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XBOX One: What Everyone Else Thinks the Console Will Become…

Posted under News by Justin Oung on Wednesday, May 22nd, 2013 -

I walked into the next room after I wrote my first article, asking my brother, “Hey man!  What did you think about the XBOX One reveal yesterday?”

He replies, “It sucks.”

I say, “Why?”

…and he went ahead and listed a whole slew of reasons why the console isn’t going to be as spectacular as I’d originally thought.

Luke Plunkett of Kotaku explains why Microsoft is dropping the ball on their core base of users to appeal to a wider audience, with “wider appeal” equating to Microsoft being their usual selves and saying, “We don’t really care about people who spend their money on our products.  We’re looking to branch out like Nintendo did to expand our core audience by neglecting everyone who already spend their hard-earned money our products for everyday people who are mostly lethargic, buying into the hype and possibly generating more revenue than we’d previously intended.”

Here are the highlights of what everyone else thinks:

1. No backward compatibility for older XBOX titles, meaning that they’re planning on selling the titles to you again via marketplace, or that you’re never going to be able to play some of your favorite games again.  Or, perhaps, charging you a fee for playing used games you bought from Gamestop???  I miss Stubbs the Zombie guys… *cries*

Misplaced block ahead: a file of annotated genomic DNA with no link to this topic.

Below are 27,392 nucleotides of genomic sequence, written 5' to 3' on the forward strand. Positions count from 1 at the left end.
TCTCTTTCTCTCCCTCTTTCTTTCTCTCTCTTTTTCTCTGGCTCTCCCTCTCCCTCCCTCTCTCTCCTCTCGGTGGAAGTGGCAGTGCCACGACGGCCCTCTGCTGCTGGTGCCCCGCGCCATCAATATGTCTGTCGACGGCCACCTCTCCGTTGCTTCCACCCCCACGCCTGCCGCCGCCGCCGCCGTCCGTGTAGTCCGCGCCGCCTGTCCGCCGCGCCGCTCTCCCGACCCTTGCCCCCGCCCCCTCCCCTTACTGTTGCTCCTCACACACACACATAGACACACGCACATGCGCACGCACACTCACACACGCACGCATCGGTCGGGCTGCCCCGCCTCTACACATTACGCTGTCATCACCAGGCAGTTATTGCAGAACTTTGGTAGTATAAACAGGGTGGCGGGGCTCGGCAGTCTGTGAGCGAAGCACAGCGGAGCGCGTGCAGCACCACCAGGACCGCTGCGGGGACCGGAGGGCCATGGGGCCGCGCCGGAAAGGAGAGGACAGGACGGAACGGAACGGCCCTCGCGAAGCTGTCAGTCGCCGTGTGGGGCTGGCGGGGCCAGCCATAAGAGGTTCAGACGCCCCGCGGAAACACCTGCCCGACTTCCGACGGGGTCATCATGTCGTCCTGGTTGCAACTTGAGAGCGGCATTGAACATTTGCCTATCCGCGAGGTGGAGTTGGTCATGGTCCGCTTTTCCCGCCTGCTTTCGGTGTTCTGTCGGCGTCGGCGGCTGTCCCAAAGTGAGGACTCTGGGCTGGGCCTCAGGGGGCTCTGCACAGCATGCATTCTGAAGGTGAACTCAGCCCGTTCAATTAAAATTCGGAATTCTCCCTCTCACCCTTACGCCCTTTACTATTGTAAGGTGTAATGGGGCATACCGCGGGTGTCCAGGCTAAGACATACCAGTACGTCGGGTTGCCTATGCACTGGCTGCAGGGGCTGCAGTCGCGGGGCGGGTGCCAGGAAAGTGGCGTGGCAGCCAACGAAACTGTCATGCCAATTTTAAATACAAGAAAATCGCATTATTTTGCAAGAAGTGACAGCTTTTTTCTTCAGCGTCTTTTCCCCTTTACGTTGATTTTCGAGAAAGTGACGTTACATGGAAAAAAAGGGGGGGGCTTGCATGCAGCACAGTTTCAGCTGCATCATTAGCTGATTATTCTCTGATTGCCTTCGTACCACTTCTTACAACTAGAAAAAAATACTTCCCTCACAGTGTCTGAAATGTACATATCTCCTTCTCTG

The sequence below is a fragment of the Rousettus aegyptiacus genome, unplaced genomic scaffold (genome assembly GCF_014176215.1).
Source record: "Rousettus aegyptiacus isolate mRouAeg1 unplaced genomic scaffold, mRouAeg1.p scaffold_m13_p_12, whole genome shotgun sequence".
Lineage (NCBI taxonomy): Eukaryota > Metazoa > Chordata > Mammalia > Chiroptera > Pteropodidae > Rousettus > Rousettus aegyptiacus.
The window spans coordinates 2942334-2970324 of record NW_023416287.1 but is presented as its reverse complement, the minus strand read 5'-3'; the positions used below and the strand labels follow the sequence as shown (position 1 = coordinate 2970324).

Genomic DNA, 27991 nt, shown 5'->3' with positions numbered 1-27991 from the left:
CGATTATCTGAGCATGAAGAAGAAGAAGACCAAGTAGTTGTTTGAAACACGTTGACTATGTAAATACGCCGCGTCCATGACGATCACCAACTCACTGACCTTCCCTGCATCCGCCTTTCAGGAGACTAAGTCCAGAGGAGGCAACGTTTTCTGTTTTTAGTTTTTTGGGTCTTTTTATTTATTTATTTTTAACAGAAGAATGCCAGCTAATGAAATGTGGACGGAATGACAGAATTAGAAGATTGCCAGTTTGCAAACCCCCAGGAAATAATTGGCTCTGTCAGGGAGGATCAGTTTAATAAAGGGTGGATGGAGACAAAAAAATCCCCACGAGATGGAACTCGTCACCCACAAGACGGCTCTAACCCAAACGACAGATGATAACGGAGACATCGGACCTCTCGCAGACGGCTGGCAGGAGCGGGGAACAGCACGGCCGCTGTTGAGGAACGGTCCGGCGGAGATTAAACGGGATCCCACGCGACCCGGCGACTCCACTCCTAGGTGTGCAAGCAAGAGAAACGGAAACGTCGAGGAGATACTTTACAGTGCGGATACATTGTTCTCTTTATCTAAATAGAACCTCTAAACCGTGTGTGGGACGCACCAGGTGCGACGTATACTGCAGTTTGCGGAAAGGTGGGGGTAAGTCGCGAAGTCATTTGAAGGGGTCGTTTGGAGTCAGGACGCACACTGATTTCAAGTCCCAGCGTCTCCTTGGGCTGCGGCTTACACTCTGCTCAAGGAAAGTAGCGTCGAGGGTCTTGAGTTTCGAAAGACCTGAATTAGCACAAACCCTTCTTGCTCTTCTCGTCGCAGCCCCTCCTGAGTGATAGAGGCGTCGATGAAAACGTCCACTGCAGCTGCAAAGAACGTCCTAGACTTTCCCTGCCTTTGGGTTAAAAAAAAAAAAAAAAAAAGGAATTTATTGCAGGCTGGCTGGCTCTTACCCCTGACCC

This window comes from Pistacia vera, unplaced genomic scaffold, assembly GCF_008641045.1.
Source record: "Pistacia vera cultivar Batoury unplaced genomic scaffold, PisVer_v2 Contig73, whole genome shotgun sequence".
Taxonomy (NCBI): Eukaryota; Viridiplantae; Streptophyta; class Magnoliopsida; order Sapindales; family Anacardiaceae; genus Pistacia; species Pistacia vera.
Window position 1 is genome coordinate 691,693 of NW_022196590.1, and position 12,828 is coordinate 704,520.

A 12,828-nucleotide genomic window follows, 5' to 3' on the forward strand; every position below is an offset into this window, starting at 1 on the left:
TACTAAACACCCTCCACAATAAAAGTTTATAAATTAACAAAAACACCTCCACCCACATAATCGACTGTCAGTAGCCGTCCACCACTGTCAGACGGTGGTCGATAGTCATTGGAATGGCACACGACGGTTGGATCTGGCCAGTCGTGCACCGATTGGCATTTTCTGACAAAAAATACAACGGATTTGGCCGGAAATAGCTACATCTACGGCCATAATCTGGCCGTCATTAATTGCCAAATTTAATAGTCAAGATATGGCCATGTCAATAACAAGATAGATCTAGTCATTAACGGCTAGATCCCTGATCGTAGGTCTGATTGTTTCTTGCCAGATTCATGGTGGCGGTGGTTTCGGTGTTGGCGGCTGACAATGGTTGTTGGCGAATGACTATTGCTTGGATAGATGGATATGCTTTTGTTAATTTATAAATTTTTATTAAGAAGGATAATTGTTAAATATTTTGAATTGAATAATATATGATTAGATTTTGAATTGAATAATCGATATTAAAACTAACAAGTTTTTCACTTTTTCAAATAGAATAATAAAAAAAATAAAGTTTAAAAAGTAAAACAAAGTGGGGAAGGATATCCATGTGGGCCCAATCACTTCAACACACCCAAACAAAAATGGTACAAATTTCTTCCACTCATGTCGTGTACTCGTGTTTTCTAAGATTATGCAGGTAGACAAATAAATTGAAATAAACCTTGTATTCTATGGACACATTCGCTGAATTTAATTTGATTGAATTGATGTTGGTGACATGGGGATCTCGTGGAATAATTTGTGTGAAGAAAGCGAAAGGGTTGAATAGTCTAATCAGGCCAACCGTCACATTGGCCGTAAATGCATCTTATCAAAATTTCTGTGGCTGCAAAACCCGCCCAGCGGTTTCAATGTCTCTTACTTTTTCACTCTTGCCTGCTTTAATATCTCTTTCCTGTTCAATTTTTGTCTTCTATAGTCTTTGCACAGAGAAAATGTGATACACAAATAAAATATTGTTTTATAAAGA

2. Always on DRM?  The system is constantly connected, which means that you won’t be able to play old titles or loan games to your friends anymore.

3. Voice activation technology may also spell out loss of privacy.  With a camera and voice recognition system that are practically always on, most end users are going to be afraid that their consoles could be hacked and used to exploit their private lives.  Who wants to be a pornstar for free on the internet??? Show of hands!

4. No indie developer support on the system???  Microsoft are going to control the ebb and flow of indie developers publishing on their consoles, possibly charging an up front fee or a premium for struggling game developers trying to make a name for themselves?

What do you guys think?  Is this going to be a game changer, or change the way gamers think about Microsoft… which is basically what we mostly thought of the company before?

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